Why Mouth-Breathing is Bad for You and How to Stop
How would you feel to know that being a mouth-breather makes you one of the “worst breathers in the animal kingdom”?
Well, that’s exactly what science journalist James Nestor states in Breath: The New Science of a Lost Art as he examines what mouth-breathing does to your health and the impacts it can have on everything from your teeth to your fitness.
Below we will discuss some of his thoughts and share tips on how to stop mouth-breathing to improve your health.
Why Mouth-Breathing is Bad for You
Although we need to breathe to stay alive, the way in which we do so can have direct impacts on our health.
When we breathe normally through our noses there is no effort required as our abdomen gently expands each time we inhale and exhale.
However, when you’re breathing through your mouth, you’re actually breathing through your chest instead.
In doing so, you’re allowing air particles into your system which can easily cause a cold or illness as it’s not being filtered through your nose.
When it comes to mouth breathing, there are typically three types that can range in their consequences:
- Obstructive – Associated with your adenoids or a deviated nasal septum, this causes the inability to breathe through the nostrils effectively which may require surgery.
- Habitual – Often caused by an individual’s mouth being much larger than their nostrils, this form of over-breathing can cause issues within the respiratory system making it harder to access the proper amounts of oxygen needed.
- Anatomic – Any deformity within the airway passage that causes abnormal breathing is considered anatomic and can lead to poor postural issues and sleep apnea.
Why You Should Breathe Through Your Nose Instead
As mentioned above, there is a filtration system that your nose is equipped with which plays a vital role in your immune health.
As you’re breathing in air, it first passes through your nasal hairs within your nostrils that capture pollen and other allergens.
Once in the nasal cavity, the hair-like filters called cilia collect any further bacteria, debris, and dust before they can enter your system.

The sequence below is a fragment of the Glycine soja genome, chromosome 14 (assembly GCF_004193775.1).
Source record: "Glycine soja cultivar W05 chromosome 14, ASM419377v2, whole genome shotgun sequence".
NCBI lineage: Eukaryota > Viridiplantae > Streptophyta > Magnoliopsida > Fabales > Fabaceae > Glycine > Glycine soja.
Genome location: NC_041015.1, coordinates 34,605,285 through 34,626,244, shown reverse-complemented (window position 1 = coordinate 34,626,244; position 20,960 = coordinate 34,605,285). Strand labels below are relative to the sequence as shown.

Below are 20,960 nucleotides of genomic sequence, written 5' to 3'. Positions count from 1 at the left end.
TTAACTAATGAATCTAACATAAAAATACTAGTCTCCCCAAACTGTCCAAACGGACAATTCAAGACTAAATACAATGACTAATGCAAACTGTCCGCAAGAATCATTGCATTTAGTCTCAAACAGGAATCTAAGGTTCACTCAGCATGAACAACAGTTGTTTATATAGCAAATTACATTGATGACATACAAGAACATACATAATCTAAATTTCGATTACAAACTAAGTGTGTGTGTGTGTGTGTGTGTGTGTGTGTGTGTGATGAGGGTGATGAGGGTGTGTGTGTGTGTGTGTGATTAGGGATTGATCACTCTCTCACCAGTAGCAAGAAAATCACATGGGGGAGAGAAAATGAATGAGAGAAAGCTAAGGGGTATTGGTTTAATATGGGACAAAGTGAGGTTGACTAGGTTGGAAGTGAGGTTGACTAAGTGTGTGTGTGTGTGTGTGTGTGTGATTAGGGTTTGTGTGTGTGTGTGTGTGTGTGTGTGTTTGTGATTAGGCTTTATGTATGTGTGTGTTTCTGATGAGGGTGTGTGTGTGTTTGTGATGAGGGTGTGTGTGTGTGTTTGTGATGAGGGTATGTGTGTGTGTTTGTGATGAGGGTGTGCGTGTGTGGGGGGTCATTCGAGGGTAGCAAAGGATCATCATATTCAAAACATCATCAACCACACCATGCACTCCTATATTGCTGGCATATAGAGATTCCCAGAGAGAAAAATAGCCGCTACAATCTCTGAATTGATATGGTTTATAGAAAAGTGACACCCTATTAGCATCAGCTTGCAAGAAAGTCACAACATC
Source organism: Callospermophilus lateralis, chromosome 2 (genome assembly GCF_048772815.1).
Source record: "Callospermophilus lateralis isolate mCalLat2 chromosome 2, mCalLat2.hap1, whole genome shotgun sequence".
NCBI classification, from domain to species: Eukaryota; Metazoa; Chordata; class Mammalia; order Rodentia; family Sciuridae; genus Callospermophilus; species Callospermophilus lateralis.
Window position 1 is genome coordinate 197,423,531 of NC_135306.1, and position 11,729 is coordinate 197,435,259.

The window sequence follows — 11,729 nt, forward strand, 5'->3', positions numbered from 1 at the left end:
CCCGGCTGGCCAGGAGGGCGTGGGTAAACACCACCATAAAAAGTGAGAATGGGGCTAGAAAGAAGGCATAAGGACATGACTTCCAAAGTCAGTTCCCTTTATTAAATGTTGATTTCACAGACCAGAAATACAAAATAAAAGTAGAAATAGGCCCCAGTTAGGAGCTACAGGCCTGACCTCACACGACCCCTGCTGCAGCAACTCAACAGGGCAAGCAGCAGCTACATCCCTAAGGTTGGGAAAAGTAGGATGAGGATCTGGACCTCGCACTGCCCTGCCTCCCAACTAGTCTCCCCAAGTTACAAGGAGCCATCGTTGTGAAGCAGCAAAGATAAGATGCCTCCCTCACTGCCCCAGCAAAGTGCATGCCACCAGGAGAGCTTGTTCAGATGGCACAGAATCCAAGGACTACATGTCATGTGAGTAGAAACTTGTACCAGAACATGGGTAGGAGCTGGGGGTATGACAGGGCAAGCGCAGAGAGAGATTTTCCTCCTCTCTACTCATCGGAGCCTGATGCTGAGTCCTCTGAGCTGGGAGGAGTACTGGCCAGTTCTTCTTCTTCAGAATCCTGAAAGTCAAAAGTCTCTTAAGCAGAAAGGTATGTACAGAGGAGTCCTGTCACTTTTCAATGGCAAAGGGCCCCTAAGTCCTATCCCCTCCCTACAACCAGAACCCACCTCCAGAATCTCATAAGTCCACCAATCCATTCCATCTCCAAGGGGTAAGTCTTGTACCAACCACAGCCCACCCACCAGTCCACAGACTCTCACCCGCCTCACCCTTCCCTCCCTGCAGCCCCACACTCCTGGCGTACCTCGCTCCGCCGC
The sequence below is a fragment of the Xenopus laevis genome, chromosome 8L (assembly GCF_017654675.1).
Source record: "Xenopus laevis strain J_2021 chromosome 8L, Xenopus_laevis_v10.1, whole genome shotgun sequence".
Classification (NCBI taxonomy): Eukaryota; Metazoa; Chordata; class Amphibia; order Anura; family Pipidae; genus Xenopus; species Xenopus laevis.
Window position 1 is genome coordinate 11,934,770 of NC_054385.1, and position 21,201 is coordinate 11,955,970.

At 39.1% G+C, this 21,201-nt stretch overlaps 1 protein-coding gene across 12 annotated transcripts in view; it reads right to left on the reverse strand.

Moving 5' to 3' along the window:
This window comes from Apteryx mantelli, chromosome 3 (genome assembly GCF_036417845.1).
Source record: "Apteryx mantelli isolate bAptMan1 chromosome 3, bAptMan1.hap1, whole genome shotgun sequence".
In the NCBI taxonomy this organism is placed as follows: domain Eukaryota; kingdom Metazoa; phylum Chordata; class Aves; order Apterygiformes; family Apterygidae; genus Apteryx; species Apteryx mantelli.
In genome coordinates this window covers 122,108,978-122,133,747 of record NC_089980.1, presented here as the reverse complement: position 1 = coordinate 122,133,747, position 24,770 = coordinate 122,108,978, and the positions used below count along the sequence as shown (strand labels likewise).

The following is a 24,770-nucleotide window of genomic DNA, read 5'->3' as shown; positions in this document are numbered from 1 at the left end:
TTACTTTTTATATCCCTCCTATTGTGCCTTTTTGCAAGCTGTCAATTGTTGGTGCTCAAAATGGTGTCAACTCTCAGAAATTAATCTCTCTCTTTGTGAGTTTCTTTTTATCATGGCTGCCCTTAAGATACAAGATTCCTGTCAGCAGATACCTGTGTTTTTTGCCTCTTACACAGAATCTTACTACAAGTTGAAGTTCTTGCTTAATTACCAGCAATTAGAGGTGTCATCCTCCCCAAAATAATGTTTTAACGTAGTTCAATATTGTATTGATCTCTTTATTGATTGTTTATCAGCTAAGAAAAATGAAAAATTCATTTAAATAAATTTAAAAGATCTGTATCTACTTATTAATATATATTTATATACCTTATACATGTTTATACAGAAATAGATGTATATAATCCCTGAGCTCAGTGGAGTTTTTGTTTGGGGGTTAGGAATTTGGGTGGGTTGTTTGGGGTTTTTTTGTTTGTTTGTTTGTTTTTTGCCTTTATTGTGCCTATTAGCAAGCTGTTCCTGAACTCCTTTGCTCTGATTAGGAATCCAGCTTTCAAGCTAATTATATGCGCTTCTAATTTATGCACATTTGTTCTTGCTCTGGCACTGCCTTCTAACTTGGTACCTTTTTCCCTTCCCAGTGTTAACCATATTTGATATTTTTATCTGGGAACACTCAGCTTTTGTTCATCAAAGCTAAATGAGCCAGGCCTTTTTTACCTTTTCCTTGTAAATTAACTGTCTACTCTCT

Our nose then adds moisture to the air to prevent dryness within our bronchial tubes and lungs.
When you’re not breathing through your nose, the air that you’re inhaling doesn’t get a chance to go through this filtration system making you more susceptible to illness.
Training Yourself to Breathe Through Your Nose
James Nestor states that “for the vast majority of us, it comes down to a habit.
Our nose will respond to what is given to it.
So, our noses are covered with erectile tissue, so this tissue will flex, it will flex open, and it will flex closed.
The more you breathe through the mouth, the more this tissue is going to stay closed.
The more you start breathing through the nose, the more this tissue opens. It’s really a ‘use it or lose it’ organ.”
Meaning that we do have the ability to train ourselves to breathe through our noses, but how?
When you notice yourself breathing through your mouth the first step is to become aware of this and make a conscious effort to close your mouth and breathe through your nose instead.
This is able to help in most situations throughout the day, but when it comes to mouth-breathing while you’re asleep, Nestor suggests placing a small piece of surgical tape over your lips before going to bed.
The quality of our sleep can be affected by mouth-breathing and although this may feel uncomfortable at first, it can truly be transformative if done consistently.
If you’re a current mouth-breather, there is hope!
If you don’t know if you’re a mouth breather at night, you’re also able to test this by paying attention to if you wake up with a dry mouth or feel the need to drink a lot of water after waking up.
If so, try the tips above and see for yourself the difference it can make in your life.